Wednesday, June 27, 2012

Grandparents-in-law: the Quaker connection


© Christy K. Robinson
Petition of imprisoned Quakers to be released from Boston's House of Correction, 24 Dec 1660.
From the center placement of Robert Harper's name, and the formation of letters,
I believe the petition was written in Robert's hand.
Photocopy of a holograph in Massachusetts Archives.
(transcript follows)
**** general court where as it is reported yt ye prison doors are set open
***** that wee may have our liberty of this is spoken both in towen
and country in so much yt one of our relations which came to see us questioned
****** shee should find us at the prison: as touching our liberties it is yt wee
***** thing if it be granted wee are ready to be one cop* if yt wee may get to our
**** children from whch Margaret Smith hath been detained about ten monthes
and her husband three monthes Mary Traske about 8 monthes Robert Harper
and his wif now about two monthes
and whether yeat will [hurt? hand?] may our libertys wee desire to have an answer
from you
                    from ye house of correction in boston ye 24 of ye 10th mo 1660 [24 Dec. 1660]
                                                     Robert Harper                   John Smith
                                                     Deborah Harper                 Margaret Smith
[possibly Wenlock Christison]    

[carried by?] William Salter [jailer]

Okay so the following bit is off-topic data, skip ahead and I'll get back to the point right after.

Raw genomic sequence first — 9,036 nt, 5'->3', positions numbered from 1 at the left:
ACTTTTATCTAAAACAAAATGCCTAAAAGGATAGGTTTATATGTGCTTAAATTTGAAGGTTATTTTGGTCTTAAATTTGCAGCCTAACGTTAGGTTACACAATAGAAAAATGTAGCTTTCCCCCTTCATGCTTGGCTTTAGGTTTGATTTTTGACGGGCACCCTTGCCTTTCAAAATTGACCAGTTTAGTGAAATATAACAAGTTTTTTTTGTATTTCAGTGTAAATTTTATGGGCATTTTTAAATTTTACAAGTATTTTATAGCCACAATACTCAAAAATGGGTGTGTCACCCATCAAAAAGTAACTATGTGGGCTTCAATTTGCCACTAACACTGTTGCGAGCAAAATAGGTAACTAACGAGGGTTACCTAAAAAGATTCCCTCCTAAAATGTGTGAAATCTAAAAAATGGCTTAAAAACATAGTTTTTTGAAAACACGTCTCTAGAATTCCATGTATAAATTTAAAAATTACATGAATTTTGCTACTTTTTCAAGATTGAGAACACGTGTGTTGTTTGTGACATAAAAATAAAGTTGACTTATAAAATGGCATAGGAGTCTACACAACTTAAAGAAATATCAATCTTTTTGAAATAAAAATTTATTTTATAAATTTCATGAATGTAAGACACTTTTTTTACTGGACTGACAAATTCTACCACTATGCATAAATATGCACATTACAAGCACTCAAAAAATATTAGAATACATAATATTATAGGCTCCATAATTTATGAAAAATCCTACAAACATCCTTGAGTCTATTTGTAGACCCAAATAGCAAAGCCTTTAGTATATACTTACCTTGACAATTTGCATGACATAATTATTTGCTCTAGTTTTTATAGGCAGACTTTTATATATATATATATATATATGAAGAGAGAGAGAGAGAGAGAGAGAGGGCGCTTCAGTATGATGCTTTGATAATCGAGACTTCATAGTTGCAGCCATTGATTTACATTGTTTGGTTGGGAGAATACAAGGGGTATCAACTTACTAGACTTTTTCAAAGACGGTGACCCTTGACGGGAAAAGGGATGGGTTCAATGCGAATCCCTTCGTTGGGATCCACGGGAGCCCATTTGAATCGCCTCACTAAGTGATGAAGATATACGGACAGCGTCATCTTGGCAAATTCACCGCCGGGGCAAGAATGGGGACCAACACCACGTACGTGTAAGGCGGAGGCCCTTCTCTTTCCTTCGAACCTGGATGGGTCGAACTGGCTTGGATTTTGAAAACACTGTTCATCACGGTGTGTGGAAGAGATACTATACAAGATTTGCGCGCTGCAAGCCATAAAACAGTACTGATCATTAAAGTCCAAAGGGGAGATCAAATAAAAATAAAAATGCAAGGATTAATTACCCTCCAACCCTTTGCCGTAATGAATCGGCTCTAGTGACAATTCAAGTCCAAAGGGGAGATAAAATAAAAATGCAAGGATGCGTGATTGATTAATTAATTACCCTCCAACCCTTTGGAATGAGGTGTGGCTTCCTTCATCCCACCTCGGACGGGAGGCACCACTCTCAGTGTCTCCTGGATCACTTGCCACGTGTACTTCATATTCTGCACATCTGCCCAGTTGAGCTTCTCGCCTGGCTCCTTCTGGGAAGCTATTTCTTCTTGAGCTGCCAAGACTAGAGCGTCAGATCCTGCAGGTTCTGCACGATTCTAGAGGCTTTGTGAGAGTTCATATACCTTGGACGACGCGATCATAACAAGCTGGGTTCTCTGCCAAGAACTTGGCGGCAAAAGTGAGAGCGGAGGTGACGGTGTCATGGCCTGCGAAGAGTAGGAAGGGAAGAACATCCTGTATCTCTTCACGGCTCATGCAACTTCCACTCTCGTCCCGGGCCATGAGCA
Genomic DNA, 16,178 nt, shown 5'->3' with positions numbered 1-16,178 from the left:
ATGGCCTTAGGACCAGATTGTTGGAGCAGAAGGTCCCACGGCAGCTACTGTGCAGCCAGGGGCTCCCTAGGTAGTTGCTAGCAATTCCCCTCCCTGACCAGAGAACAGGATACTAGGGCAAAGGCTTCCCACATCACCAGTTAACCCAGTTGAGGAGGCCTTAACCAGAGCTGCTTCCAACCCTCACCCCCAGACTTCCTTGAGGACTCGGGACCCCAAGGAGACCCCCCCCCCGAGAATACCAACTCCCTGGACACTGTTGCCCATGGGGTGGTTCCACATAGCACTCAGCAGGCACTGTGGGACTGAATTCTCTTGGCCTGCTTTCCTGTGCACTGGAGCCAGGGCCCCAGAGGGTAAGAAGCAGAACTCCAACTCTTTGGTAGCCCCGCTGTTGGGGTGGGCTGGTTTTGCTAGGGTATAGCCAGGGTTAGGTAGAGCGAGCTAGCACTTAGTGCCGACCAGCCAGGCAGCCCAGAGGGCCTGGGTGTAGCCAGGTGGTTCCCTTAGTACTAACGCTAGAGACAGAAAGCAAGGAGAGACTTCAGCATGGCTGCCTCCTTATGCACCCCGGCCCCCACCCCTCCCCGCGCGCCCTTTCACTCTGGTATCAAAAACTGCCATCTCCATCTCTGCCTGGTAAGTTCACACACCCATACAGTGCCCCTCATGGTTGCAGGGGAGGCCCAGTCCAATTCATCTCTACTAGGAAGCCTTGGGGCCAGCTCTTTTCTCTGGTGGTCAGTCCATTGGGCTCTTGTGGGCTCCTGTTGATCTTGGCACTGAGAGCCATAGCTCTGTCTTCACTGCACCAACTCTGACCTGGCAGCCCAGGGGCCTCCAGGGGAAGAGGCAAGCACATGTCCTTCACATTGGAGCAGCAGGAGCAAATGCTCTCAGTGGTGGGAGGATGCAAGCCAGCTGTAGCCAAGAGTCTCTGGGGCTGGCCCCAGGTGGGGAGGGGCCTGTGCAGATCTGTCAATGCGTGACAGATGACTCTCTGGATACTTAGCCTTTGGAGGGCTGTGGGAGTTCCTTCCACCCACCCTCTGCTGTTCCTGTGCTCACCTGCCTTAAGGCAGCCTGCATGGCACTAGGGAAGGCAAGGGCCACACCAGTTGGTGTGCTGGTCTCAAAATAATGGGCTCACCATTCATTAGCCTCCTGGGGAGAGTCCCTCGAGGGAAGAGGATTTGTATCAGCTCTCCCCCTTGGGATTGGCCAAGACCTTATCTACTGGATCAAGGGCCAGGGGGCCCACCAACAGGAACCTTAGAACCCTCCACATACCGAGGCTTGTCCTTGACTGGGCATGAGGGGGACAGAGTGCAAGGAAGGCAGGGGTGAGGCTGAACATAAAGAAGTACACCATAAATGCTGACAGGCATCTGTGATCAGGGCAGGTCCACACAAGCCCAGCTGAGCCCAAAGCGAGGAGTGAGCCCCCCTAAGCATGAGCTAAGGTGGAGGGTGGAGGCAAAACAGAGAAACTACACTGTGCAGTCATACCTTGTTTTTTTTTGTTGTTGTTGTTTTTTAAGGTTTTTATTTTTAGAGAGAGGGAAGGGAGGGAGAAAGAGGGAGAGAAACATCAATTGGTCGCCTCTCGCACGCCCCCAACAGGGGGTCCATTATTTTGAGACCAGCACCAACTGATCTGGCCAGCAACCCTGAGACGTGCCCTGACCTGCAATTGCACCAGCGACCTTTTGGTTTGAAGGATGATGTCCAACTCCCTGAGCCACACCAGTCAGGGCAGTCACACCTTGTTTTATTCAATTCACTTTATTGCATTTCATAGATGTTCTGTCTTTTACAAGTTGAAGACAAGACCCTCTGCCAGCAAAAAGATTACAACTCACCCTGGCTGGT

Ben Gillam
______________________

In the late 1650s, Robert Harper of Sandwich in Plymouth Colony, had been heavily fined as much as £44 over time, for attending Quaker meetings and repeatedly refusing to take the fidelity oath (taking an oath was contrary to Jesus’ command in Matthew 5:33-35 not to swear at all.); he was whipped 15 stripes with a 3-knot gut scourge (that's at least 45 wounds); he and his wife Deborah Perry Harper were set in Boston prison with no food unless an outsider paid for it, hard labor, and with no heat during winter in the Little Ice Age. 

Their fellow members in the Friends, and co-signers of the document above, were John and Margaret (Thompson) Smith of Salem, Massachusetts, parents of several children, at least three of whom grew up to marry and have families of their own. In a letter to Governor John Endecott, their former neighbor, in spring 1660, John Smith wrote: "O governour, governour, do not think that my love to my wife is at all abated, because I sit still silent, and do not seek her ... freedom, which if I did would not avail.... Upon examination of her, there being nothing justly laid to her charge, yet to fulfil your wills, it was determined, that she must have ten stripes in the open market place [where her clothes were torn off before her whipping], it being very cold, the snow lying by the walls, and the wind blowing cold ... it being snowy, wet weather, not fit for a woman to travel in, putting her into the prison again, all wet with the cold snow, a most cruel thing, and there kept her in the winter season, not regarding her if she had been frozen to death. ... My love is much more increased to her, because I see your cruelty so much enlarged to her."